Tuesday, December 12, 2006

Life as Discovery

The Comment on my aphorism of yesterday prompts a few thoughts.

"I suppose that is where the expression 'eternal child' comes into play. Those who cannot cope with life as mere repetition probably fail at the business of 'success' as well.

For a true artist, life is forever a voyage of discovery."

I agree, of course. To remain childlike is devoutly to be wished for the sake of joie de vivre as well as creativity. That -- in my opinion -- is precisely because life as discovery is exciting and full of freshness, while life as repetition obviously is not.

Life as repetition involves reliving the same familiar things over and over . . . which reminds me of what I wrote about my "observe where attention goes" meditation ("Another Unexpected Meditation", Dec. 2, 2006). When one relaxes attentively, consciousness is immediately drawn to whatever is new in the environment; it ignores what has been there long enough to become familiar and therefore to seem safe. The same applies to living life as repetition: The familiar -- having not killed you or seriously harmed you -- provides a sense of safety and security, but little else.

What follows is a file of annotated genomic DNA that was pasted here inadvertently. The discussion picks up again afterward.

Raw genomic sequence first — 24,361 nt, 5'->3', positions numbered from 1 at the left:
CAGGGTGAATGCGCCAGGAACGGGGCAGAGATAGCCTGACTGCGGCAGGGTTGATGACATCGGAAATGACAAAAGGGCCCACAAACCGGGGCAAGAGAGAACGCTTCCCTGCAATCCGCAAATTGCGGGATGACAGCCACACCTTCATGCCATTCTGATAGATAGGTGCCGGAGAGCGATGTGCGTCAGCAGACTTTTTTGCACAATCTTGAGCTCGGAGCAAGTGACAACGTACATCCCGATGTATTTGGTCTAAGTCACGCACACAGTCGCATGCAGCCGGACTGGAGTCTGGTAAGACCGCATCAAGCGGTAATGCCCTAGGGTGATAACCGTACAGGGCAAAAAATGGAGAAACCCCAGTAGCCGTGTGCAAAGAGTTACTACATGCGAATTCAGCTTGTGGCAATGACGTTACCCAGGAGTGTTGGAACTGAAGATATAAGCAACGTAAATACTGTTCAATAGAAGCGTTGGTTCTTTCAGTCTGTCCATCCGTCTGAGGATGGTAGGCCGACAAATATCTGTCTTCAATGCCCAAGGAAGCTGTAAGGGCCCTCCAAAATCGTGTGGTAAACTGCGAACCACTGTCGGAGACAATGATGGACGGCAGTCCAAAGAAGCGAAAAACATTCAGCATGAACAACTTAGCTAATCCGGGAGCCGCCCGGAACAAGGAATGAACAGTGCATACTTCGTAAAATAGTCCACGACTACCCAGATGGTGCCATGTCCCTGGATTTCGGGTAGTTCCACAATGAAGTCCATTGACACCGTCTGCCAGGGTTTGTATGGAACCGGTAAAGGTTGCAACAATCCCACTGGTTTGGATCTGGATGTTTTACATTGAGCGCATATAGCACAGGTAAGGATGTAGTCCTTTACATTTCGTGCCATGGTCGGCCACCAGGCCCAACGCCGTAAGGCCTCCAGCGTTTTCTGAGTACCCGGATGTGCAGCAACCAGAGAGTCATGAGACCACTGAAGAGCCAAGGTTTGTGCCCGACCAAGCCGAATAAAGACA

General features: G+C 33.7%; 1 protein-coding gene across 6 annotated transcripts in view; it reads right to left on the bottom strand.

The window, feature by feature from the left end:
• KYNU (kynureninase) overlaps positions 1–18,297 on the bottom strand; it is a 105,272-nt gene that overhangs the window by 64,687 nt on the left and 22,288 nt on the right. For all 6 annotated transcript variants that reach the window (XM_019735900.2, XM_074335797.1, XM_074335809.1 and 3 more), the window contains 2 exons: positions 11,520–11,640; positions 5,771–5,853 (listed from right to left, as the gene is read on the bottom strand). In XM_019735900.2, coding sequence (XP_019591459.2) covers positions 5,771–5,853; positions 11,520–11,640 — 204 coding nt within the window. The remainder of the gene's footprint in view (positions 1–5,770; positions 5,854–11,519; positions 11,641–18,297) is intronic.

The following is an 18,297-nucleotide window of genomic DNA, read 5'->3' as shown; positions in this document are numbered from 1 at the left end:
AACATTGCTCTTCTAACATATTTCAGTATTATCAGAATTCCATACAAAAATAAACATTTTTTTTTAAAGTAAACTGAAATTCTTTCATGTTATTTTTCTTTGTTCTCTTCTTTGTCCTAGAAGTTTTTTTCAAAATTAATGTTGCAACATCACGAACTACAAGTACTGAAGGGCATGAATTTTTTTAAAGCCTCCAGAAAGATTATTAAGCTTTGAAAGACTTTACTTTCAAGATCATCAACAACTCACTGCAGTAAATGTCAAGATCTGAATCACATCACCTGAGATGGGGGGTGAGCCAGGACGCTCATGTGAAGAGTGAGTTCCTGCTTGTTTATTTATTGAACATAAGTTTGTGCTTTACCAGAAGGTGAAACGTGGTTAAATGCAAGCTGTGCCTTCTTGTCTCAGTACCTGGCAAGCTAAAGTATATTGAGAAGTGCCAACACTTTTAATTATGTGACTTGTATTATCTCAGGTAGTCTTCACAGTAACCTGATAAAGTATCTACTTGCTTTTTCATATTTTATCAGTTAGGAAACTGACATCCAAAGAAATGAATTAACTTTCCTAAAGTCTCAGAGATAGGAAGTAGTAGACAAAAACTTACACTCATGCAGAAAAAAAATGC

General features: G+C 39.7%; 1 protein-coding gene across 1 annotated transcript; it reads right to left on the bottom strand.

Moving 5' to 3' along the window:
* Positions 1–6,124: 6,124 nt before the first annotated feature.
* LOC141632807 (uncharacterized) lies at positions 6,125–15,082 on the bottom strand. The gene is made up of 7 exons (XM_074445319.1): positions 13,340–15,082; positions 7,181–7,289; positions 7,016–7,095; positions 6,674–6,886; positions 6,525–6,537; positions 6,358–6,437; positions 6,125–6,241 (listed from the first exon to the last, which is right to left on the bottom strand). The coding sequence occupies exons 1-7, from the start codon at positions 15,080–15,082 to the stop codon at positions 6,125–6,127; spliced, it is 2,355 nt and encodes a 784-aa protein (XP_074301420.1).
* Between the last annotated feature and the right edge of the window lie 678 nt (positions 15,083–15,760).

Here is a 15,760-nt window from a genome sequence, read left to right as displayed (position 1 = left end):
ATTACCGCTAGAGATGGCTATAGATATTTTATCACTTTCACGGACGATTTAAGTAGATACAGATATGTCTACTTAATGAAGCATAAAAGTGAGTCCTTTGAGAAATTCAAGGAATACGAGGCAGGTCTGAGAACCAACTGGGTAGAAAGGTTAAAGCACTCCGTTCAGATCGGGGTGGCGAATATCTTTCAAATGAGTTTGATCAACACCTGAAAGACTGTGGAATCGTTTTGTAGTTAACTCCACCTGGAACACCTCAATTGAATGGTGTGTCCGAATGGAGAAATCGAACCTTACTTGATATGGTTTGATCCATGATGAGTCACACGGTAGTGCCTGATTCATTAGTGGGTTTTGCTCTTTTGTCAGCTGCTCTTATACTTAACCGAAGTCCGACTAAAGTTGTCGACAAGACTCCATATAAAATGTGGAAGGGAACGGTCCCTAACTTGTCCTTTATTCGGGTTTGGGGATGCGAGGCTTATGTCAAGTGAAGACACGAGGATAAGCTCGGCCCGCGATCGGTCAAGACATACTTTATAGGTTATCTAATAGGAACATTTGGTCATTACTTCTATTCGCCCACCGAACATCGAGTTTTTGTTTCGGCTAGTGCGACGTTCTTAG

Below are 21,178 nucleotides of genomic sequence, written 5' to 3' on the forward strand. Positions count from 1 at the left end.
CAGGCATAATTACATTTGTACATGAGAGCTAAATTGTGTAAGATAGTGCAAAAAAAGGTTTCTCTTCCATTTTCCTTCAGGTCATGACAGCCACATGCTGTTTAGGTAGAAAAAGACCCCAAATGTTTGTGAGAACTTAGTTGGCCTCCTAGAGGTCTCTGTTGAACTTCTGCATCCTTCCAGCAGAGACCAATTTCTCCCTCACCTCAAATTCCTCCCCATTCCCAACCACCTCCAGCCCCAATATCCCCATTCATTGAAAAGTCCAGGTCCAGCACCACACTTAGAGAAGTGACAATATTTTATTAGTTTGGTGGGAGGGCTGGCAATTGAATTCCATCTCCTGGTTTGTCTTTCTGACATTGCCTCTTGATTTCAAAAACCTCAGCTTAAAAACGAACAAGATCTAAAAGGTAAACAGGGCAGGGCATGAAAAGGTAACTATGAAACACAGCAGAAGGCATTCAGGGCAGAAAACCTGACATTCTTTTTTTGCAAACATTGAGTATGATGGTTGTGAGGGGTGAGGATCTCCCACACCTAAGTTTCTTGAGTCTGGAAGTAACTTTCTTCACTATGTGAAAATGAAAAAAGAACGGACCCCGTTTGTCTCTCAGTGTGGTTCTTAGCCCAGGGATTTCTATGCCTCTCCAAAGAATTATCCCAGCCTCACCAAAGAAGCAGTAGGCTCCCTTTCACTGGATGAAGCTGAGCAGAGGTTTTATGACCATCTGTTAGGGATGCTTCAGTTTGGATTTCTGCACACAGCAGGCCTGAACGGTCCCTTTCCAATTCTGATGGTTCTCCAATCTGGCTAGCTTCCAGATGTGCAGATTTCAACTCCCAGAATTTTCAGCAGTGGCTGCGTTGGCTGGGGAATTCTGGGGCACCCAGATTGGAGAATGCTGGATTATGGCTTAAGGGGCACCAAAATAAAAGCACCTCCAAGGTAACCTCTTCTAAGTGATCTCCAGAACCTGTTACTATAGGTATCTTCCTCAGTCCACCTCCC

Life as a voyage of discovery, however, trades safety and security for excitement and inspiration. I suppose it is unavoidable that as one adds more and more years to one's life there is a tendency to fall into repetition to some extent, but as the Commentator wrote, "For a true artist, life is forever a voyage of discovery." I would not give anything in exchange for feeling that I've remained on my childhood voyage of discovery until the present day.

It was said that Goethe would observe and discover more in a half day's carriage ride in his own neighborhood than an ordinary man would observe and discover in his lifetime.

(Actually, I'm not sure who said it or even if it was said. Maybe I made the Goethe story up! A refined memory was not included among my gifts. Sometimes I must include a little story in this blog even though I can't recall it exactly and am unable to find the source. Forgive me.)

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